Super Teacher's Job is Never Done!

Super Teacher's Job is Never Done!
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Teaching is the profession that teaches all the other professions. ~ Author Unknown

My goal is to reveal one teacher's humble journey of self-reflection, critical analysis, and endless questioning about my craft of teaching and learning alongside my middle school students.

"The dream begins with a teacher who believes in you, who tugs and pushes and leads you to the next plateau, sometimes poking you with a sharp stick called 'truth'." ~ Dan Rather

Monday, March 8, 2010

How to NOT Ruin a Child: Effort Does Equal Achievement

Today at our English Department meeting, our incredibly prepared and wonderful Department Chair, per usual, presented us with an overflowing folder of information -- about our students' data, reading progress, class placements for next year, reading strategies, new software, and, of course, some interesting random finds. Among them was a fantastic Washington Post article from March 3 entitled "How to ruin a child." Perfect attention-grabber, huh? 

George F. Will's message is right on -- we need to stop our overwhelming, suffocating, and insincere praise of students' intelligence and start commending them on pure hard work. His message is perfectly aligned with the key messages my school district wants teachers to regularly use with students: "You can do it with effective effort," "I won't give up on you," "Effective effort equals achievement," and "Nothing worth doing is easy." I hope we can take some lessons away from his words to understand that our students need to know the value of hard work, perseverance, commitment, and never giving up, even when they want to more than anything.

I hope you enjoy this gem of a read as much as I did!

Full article available at:

How to ruin a child: Too much esteem, too little sleep

By George F. Will
Thursday, March 4, 2010; A21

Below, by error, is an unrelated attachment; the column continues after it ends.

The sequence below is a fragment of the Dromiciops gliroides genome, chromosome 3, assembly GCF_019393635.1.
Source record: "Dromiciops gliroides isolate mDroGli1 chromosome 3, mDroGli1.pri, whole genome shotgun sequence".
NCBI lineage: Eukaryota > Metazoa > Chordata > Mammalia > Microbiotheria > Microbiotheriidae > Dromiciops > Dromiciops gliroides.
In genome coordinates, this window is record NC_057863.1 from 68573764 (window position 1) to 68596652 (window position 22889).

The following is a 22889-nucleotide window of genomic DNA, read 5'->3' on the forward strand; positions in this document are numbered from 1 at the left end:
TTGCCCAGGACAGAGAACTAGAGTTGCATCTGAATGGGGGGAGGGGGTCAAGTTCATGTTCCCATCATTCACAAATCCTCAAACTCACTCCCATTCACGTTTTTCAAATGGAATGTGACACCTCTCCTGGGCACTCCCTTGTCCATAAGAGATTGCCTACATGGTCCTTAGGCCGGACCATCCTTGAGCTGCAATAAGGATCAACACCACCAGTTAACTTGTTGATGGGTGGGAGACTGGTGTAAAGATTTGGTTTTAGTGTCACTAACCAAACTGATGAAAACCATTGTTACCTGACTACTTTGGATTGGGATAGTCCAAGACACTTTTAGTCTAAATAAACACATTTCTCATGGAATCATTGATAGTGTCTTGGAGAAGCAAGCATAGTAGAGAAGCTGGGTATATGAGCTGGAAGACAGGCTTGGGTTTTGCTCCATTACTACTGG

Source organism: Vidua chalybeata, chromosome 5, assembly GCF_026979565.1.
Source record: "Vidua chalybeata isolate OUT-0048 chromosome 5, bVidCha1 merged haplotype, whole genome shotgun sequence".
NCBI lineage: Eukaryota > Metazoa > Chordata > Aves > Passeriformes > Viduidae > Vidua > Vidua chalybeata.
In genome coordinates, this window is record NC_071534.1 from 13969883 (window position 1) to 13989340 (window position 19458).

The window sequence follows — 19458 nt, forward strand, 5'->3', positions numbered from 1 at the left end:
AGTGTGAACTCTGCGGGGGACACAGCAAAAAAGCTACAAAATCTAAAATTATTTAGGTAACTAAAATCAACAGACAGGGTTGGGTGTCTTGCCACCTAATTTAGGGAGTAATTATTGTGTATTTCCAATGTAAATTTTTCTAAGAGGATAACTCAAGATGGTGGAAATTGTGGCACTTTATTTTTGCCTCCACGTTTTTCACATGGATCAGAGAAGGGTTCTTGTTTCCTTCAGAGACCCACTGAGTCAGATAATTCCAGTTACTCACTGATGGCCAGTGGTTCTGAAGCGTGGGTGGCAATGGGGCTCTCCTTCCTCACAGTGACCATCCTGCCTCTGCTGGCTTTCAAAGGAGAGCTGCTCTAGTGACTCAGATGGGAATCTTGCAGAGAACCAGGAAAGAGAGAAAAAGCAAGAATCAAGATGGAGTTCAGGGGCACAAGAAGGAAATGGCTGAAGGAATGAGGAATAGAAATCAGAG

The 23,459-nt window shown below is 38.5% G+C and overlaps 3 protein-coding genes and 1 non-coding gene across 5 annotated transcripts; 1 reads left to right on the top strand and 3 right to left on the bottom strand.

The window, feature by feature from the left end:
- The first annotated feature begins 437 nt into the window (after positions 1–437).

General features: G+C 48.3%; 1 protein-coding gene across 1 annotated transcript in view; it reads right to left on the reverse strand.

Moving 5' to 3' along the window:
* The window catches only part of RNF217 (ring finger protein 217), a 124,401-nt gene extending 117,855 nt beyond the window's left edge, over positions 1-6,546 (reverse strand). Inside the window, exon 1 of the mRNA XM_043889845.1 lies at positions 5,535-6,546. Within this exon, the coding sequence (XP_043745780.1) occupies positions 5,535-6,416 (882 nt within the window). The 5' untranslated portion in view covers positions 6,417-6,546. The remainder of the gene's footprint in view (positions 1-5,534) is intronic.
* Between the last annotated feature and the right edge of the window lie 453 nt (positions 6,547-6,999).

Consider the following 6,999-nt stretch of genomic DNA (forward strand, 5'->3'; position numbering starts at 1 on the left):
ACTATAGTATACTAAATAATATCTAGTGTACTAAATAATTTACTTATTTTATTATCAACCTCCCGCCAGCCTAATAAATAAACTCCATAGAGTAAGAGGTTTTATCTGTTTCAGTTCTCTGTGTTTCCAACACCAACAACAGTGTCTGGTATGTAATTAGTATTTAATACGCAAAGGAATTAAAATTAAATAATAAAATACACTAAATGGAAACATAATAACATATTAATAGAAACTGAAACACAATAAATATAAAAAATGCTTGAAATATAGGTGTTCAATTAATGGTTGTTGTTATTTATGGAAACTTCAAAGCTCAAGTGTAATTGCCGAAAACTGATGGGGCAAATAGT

Memo to that Massachusetts school where children in physical education classes jump rope without using ropes: Get some ropes. And you -- you are about 85 percent of all parents -- who are constantly telling your children how intelligent they are: Do your children a favor and pipe down.

These are nuggets from "NutureShock: New Thinking About Children" by Po Bronson and Ashley Merryman. It is another book to torment modern parents who are determined to bring to bear on their offspring the accumulated science of child-rearing. Modern parents want to nurture so skillfully that Mother Nature will gasp in admiration at the marvels their parenting produces from the soft clay of children.

Those Massachusetts children are jumping rope without ropes because of a self-esteem obsession. The assumption is that thinking highly of oneself is a prerequisite for high achievement. That is why some children's soccer teams stopped counting goals (think of the damaged psyches of children who rarely scored) and shower trophies on everyone. No child at that Massachusetts school suffers damaged self-esteem by tripping on the jump rope.

But the theory that praise, self-esteem and accomplishment increase in tandem is false. Children incessantly praised for their intelligence (often by parents who are really praising themselves) often underrate the importance of effort. Children who open their lunchboxes and find mothers' handwritten notes telling them how amazingly bright they are tend to falter when they encounter academic difficulties. Also, Bronson and Merryman say that overpraised children are prone to cheating because they have not developed strategies for coping with failure.